Creditor protections in insolvency proceedings
In 2015, approximately 113,000 (mostly medium-sized) businesses were trade creditors in insolvency procedures, according to research by the insolvency trade body, R3. That’s around 6% of all UK businesses being put at risk because of monies owed by another firm or individual.
Restrictions imposed on civil litigation costs, which came into effect back in 2013, didn’t cover insolvency procedures, but a recent Government statement (available here) has confirmed this will all change in April 2016.
Currently, insolvency proceedings permit the use of ‘no win, no fee’ claims, essentially making an unsuccessful defendant liable to pay the claimant’s solicitor’s success fee (i.e. a risk based uplift on fees) and after the event (ATE) legal insurance premiums as part of a costs order. From April 2016, however, this will no longer be the case. Instead, the liability will pass to the funds held by the insolvency practitioner; funds which would otherwise have passed to the insolvent company’s creditors. As seen above, that could affect a sizeable number of businesses.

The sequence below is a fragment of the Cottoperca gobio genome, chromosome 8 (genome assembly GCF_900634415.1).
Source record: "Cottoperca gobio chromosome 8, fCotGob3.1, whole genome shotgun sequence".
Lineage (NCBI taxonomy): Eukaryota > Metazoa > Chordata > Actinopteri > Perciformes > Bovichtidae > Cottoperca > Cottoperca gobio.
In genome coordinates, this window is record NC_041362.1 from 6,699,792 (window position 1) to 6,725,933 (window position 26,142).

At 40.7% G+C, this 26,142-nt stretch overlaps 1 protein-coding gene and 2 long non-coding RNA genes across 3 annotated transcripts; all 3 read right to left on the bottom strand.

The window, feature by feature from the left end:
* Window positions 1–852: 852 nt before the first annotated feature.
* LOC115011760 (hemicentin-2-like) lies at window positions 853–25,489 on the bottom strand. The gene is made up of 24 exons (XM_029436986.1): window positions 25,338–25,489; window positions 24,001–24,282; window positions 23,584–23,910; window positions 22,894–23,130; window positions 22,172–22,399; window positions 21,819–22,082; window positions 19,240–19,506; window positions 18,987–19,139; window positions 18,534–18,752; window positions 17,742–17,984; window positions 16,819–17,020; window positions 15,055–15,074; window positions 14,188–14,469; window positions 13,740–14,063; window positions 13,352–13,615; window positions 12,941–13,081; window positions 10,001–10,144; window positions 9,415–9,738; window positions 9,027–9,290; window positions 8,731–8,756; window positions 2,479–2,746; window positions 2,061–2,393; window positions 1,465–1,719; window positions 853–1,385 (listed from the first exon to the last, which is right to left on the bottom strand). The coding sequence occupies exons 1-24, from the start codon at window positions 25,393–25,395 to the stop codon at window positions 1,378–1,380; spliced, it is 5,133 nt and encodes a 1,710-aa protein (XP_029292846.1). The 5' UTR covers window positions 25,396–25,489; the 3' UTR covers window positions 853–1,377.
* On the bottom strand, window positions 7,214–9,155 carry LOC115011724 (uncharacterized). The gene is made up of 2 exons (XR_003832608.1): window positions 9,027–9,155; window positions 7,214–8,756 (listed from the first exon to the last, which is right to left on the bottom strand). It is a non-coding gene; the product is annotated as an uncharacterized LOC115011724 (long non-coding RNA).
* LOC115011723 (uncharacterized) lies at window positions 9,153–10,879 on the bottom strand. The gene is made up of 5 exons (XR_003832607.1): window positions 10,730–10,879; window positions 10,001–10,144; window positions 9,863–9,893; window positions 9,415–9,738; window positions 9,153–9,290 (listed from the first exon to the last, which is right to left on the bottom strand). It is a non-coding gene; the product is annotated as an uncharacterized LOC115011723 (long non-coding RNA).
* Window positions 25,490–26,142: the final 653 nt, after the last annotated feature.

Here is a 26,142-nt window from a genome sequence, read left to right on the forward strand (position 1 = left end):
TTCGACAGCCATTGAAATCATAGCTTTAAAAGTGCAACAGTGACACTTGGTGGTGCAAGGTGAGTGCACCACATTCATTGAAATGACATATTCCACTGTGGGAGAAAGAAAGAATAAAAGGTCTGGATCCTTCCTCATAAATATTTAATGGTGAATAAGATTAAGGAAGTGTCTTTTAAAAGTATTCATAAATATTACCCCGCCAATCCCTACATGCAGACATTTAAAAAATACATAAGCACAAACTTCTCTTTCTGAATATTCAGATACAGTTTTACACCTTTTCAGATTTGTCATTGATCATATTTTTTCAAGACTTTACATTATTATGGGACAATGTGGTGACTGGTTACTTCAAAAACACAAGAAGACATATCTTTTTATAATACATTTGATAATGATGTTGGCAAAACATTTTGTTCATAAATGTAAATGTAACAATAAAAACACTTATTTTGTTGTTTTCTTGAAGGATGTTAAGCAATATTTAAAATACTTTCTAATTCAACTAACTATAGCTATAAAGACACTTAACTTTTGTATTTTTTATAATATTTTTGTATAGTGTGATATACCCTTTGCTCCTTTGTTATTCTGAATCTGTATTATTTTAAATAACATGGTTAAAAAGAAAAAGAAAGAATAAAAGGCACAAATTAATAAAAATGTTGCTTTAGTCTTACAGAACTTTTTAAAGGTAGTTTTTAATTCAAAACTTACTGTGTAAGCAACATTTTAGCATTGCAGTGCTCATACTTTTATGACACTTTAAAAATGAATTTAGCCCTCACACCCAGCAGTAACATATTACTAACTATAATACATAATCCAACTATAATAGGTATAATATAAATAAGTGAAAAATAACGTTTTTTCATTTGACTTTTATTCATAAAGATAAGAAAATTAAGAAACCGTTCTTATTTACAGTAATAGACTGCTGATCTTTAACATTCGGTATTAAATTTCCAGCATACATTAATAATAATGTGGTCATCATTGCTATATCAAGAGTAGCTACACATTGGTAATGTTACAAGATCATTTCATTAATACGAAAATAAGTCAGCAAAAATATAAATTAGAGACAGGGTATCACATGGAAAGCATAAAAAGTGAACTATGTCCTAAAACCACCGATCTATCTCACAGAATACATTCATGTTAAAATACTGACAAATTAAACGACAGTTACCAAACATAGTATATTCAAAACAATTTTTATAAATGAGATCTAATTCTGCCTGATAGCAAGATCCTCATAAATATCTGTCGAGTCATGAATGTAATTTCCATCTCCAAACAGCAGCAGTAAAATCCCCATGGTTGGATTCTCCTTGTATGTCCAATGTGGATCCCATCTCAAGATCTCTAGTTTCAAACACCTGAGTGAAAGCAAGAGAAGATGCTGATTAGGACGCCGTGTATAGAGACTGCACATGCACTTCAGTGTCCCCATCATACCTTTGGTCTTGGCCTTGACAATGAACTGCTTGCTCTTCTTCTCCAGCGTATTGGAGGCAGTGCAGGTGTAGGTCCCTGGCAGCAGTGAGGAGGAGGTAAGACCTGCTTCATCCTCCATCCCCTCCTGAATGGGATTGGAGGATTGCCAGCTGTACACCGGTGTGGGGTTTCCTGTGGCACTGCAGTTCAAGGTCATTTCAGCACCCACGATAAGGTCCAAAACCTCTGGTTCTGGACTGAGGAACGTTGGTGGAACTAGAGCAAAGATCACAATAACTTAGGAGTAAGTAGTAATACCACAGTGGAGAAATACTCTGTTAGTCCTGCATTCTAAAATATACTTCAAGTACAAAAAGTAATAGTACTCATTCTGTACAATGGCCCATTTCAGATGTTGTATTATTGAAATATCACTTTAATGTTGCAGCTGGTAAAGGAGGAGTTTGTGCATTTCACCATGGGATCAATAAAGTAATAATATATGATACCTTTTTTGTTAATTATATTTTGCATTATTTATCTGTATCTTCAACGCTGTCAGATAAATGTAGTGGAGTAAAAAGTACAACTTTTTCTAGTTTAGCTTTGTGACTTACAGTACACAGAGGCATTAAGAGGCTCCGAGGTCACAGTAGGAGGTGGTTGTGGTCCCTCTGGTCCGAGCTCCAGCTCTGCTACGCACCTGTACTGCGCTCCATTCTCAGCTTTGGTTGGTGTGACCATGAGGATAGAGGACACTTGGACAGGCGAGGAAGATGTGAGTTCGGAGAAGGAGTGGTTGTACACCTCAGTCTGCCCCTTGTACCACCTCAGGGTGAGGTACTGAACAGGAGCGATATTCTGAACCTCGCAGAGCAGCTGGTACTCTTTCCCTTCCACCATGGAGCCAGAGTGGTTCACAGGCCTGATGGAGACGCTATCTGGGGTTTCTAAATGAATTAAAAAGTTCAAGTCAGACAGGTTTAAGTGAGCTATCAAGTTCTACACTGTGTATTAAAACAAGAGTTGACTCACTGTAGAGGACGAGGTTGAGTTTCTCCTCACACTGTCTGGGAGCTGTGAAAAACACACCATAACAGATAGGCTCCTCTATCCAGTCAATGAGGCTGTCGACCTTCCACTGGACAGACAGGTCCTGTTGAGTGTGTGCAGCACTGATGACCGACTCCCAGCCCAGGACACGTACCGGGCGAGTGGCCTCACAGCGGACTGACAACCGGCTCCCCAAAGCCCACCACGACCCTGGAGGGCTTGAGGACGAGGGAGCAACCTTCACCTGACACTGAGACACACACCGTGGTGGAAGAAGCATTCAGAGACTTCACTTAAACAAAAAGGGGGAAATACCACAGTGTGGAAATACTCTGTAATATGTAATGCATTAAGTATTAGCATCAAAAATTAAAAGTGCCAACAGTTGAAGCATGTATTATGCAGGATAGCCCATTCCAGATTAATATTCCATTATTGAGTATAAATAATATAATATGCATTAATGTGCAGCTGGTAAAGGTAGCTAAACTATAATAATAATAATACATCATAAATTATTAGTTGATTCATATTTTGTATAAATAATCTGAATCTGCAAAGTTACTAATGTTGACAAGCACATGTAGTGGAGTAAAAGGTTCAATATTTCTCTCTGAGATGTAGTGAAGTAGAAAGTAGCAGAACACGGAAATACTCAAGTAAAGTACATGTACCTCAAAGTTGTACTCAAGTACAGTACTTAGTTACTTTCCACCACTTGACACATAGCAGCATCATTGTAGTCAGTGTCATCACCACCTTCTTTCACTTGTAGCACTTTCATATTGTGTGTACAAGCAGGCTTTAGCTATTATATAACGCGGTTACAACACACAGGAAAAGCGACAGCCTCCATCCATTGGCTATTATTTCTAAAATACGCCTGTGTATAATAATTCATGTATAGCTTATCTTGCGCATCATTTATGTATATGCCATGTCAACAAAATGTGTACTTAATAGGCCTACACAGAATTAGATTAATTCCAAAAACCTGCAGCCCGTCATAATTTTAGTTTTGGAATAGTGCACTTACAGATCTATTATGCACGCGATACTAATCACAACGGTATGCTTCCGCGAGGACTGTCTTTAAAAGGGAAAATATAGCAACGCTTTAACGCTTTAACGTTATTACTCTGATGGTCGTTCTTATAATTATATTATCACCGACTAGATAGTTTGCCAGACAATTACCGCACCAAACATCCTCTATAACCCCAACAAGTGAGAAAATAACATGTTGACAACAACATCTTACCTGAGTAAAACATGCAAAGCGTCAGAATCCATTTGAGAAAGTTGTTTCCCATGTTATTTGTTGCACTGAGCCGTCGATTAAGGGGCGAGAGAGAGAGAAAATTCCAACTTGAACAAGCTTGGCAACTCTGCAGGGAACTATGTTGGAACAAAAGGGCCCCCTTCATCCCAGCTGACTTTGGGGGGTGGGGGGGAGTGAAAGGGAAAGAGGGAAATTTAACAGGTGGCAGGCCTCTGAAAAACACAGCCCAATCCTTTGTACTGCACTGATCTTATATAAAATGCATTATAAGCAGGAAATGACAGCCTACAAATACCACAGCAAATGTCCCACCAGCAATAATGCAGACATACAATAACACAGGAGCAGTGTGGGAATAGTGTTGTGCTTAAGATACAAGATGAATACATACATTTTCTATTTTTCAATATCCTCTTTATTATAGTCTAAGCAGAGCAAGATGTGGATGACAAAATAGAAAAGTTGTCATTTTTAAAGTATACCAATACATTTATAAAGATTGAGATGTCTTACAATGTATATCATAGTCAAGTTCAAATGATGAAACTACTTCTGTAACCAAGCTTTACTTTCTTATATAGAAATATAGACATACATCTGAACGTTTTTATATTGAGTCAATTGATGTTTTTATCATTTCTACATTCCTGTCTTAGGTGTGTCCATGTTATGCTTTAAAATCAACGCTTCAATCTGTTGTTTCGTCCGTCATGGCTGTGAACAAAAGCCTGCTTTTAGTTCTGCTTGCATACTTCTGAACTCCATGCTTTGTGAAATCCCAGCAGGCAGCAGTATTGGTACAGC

Trade creditors rank fairly low on the list for insolvency repayments. What steps, therefore, can your business take to help protect itself in 2016? Here’s a few thoughts:
- Think carefully about who you trade with. What are the risks of trading with them?
- How flexible is your cash flow? For example, do you pay your own suppliers in advance, but then find you’re not paid in advance for your own goods or services?
- Introduce efficient credit control procedures, or update your existing procedures, to help manage what’s owed to your business.
- If you do become a trade creditor in insolvency proceedings, engage with the insolvency practitioner or Official Receiver at the early stage possible to help maximise your returns.